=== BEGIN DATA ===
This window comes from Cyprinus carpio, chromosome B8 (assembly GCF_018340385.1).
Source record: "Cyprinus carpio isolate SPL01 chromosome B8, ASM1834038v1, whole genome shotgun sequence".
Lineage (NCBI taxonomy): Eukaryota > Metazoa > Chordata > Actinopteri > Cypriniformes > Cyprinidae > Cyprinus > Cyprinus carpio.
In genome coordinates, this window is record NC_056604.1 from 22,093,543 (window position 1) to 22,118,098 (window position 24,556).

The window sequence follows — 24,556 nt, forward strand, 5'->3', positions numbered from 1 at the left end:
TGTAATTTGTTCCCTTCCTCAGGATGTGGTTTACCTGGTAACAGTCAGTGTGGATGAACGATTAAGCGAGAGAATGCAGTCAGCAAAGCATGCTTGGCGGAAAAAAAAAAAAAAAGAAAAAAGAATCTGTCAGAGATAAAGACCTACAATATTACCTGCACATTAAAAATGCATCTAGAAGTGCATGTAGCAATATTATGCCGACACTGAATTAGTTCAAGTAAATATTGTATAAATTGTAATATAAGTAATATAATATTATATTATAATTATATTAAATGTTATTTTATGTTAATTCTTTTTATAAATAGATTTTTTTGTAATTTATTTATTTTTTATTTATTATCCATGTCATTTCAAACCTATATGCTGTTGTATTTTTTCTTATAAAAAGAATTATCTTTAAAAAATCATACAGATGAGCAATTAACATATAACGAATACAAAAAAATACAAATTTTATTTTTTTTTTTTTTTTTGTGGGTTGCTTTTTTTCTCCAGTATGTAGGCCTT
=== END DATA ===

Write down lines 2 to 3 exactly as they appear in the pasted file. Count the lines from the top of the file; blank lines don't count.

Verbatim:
Source record: "Cyprinus carpio isolate SPL01 chromosome B8, ASM1834038v1, whole genome shotgun sequence".
Lineage (NCBI taxonomy): Eukaryota > Metazoa > Chordata > Actinopteri > Cypriniformes > Cyprinidae > Cyprinus > Cyprinus carpio.